Photo by Russel Dixon-Paver

The Long Ez is a get up and go type of aircraft and things happen at a quicker pace, be it cross-country or in the circuit but this adds to the pleasure of flying the two different aircraft. She is very sensitive and twitchy and a hands-on all the time machine but without doubt after each flight I think to myself, that was exciting. With 400 hrs and plenty of landings you still need to be ready for the go-around at short notice due to FAKR's marginal runway.

I have made many flights with all the different aircraft I have flown but there was one memorable one that stands out. Hermann, my co-pilot and I were on a 9 day cross-country flight in the Grob to the Cape and one of the stops was two nights at Plettenburg Bay. We decided to have a low level look at our surrounds which took us up to the Tsitsikamma Forests, inland to the base of the Outeniqua Mountains then westwards towards George and over the pine forests and the different lakes in the area. We got a call from a helicopter saying he could see us down 'there' and he was no higher than 300 ft. At Wilderness we flew over the beach and headed up the coast towards Knysna and onto Plettenburg Bay. The flight took 2.5 hours on a perfect windless day with sightings of female whales with their calves and also dolphins in the same area.


Photo by Russel Dixon-Paver

If we talk about a not so pleasant flight, there have been a few but one stands out from the rest. It was my mother's 60th Birthday and she was having the ladies around for tea at the retirement village where my folks stayed in Pinetown. It was a cloudless day and I suggested to my dad we fly the Grob up to the Ladysmith Airshow. It was on the way back when I noticed some cloud on the horizon near the coast. I was not concerned as we were only going as far as Oribi Airport at Pietermaritzburg. We went under the fairly high cloud at Howick but then found ourselves getting lower and lower to keep out of it. I then realised that due to the dropping temperature the cloud was forming around us so I decided to land the Grob as soon as possible. The only place I could see for the landing, due to the forests in that area, was the Durban/Johannesburg Highway. Everything was set up for the landing, traffic gap, over a slow moving truckÖ but then I saw the power lines and ducked under them only to hit the road behind the truck. At that moment I thought how bad it is going to be at this speed hitting the truck. Next thing we found ourselves back in the air as the spring undercarriage shot us up over the truck and we landed on the road ahead of it - aircraft damaged but dad and I unharmed!!! The help we received from so many people was unbelievable. The Howick Gliding Club offered a recovery trailer, I was able to get to a phone (no cell phones 1987) to contact Peter How to ask how we take the wings off but they were already removed by the time I returned from Howick by the guys from the club. The NPA police - real people who helped with the traffic as the Highway was blocked for a while. We finally arrived home at 9.30 pm - a bit late to take my mother for her birthday dinner but very happy we were safe!!!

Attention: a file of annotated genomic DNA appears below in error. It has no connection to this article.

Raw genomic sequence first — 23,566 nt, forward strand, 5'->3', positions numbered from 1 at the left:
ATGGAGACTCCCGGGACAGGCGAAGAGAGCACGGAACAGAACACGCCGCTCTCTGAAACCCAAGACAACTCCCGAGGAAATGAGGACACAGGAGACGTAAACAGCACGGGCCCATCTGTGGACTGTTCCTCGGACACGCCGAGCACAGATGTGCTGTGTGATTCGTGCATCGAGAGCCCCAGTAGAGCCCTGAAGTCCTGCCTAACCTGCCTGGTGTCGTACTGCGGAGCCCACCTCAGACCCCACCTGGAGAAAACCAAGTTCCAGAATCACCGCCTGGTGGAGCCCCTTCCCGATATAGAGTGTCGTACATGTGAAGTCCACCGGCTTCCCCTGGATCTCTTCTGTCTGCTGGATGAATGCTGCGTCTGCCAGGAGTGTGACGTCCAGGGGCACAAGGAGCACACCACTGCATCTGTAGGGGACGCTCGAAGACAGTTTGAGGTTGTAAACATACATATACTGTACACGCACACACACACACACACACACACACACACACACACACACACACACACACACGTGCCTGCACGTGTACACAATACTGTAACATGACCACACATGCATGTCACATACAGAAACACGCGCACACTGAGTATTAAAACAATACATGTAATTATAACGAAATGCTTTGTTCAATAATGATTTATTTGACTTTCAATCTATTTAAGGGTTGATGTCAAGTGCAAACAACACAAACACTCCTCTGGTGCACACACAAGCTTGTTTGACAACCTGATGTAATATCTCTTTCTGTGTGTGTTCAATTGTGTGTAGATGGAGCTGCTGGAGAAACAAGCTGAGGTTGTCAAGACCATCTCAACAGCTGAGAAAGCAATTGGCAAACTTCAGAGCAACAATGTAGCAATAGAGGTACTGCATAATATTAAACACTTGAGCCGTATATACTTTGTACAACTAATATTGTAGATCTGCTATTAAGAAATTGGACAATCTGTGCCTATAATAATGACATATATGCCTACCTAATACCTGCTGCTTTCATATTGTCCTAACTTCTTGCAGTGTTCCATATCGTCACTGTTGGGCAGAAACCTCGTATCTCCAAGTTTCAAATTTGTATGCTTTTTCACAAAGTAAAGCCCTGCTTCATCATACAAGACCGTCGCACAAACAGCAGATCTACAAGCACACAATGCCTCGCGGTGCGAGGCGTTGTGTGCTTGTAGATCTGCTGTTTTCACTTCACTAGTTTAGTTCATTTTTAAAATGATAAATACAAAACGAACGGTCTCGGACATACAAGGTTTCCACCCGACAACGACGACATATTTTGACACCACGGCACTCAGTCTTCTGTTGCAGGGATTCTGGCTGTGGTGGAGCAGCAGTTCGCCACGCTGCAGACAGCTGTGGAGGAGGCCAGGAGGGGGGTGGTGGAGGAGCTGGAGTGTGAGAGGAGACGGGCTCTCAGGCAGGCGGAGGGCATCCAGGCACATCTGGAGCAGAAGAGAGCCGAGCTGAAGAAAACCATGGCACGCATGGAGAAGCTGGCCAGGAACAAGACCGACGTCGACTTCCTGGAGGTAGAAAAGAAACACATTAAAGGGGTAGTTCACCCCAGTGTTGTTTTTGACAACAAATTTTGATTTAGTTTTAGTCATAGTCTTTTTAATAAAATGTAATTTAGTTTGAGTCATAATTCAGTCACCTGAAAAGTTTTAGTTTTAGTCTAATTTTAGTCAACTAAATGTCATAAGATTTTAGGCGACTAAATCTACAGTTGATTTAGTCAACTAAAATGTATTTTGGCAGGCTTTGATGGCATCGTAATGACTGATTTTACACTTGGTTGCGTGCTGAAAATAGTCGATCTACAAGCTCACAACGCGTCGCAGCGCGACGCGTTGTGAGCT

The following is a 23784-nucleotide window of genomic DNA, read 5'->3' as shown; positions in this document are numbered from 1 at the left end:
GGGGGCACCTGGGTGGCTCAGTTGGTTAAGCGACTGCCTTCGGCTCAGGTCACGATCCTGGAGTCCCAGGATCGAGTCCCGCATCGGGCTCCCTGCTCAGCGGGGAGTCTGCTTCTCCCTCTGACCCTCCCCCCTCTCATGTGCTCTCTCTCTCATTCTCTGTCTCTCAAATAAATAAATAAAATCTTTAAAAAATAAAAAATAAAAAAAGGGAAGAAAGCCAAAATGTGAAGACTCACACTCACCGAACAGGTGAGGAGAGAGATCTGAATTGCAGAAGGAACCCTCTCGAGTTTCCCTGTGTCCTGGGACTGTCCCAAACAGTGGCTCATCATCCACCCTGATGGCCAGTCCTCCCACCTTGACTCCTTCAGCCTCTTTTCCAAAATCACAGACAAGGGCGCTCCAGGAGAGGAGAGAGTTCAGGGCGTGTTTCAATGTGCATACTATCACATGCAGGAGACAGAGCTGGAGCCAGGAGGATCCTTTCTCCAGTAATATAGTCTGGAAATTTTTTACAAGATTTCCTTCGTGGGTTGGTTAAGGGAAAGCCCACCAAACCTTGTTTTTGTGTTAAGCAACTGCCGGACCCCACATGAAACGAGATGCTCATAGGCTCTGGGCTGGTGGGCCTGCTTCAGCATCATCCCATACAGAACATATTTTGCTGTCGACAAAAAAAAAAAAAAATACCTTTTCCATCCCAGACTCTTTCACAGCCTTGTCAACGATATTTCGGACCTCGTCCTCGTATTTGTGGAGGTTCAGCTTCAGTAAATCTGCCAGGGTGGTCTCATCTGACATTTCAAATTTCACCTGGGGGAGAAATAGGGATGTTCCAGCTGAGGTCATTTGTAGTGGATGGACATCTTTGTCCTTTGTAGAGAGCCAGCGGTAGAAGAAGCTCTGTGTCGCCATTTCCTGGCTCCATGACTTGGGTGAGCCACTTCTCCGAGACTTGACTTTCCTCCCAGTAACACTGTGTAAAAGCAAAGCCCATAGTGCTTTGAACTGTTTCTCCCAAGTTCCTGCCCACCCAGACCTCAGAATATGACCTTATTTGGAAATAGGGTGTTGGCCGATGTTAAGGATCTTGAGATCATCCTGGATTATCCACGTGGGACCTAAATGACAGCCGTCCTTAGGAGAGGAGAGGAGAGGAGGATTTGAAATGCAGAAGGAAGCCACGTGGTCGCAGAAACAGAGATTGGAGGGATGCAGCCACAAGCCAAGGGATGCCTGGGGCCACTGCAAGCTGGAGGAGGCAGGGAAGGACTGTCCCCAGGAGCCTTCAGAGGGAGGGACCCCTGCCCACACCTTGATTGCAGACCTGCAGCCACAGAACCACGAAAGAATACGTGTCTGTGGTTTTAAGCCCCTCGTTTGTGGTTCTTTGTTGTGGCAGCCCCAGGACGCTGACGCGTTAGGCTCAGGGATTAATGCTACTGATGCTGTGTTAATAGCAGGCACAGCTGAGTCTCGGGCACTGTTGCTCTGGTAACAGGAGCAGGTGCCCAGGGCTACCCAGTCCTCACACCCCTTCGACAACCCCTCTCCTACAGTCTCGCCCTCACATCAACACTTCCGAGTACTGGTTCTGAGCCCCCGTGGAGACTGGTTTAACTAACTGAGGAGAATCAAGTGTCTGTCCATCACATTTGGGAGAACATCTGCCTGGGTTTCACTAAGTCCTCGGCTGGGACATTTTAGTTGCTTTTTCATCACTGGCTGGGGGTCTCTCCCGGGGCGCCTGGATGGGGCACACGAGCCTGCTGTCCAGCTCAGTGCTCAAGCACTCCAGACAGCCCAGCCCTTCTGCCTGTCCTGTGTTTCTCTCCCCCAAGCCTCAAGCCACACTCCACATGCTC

I have been a member at Krugersdorp Flying Club for 32 years so the 08/26 runways are very familiar to me; you get to know when to do the overshoot - especially in the Long Ez (not too often).

The first time I went to Oshkosh was in 1983 - 3 weeks after acquiring the Grob. Four of us, Rod Meyer, Hein Venter and Bill Holden hired a mobile camper for Oshkosh. We then toured around the USA for the next 3 weeks. I have been to Oshkosh 7 times, the last in 2019. There is so much to see and do in the week but by far the best memory of the event is the night airshow. The twilight start by the different aircraft and their coloured lights to the Jet truck racing aircraft down the runway and finally the fireworks display, a fantastic finale, only the Americans can put on such a show. I will return again - hopefully quite a few times!!


Photo by Russel Dixon-Paver

I have enjoyed my flying through the last 45 years and meeting fellow pilots from all walks of life. I hope to continue for a while longer together with my other passion - sailing yachts both inland and offshore. One needs wind the other not; at times you get it right!!